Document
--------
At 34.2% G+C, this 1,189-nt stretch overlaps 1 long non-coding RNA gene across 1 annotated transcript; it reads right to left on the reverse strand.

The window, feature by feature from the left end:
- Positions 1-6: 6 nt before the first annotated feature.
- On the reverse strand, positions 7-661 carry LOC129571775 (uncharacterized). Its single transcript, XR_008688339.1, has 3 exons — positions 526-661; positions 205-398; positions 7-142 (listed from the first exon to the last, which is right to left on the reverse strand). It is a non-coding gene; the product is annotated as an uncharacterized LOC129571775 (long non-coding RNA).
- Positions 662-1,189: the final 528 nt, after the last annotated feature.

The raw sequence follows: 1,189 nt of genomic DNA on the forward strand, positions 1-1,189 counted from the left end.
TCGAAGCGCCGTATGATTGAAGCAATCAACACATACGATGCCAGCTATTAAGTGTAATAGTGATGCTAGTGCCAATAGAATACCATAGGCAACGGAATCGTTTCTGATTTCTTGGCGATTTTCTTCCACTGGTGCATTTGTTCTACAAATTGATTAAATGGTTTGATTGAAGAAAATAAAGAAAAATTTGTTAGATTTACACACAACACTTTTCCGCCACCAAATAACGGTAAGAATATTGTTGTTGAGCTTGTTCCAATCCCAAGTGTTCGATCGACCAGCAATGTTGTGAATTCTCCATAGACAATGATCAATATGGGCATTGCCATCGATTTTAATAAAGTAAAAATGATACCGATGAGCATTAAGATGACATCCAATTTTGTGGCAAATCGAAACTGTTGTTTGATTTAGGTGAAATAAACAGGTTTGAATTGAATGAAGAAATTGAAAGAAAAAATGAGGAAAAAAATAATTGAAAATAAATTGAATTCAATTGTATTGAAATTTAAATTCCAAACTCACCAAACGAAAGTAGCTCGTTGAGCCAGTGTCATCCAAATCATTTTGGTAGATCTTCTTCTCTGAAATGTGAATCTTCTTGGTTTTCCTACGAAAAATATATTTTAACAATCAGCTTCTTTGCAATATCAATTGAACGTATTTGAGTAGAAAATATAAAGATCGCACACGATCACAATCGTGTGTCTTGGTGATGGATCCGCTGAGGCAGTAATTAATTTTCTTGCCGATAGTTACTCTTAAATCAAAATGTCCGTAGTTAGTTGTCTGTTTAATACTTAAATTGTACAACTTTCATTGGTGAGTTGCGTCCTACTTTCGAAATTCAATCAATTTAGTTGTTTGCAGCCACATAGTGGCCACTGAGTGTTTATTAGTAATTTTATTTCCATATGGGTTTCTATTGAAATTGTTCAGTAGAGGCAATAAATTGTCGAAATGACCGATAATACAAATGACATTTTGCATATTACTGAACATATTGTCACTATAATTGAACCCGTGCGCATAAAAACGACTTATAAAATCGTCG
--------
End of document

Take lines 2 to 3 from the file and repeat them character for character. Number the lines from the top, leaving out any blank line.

The window, feature by feature from the left end:
- Positions 1-6: 6 nt before the first annotated feature.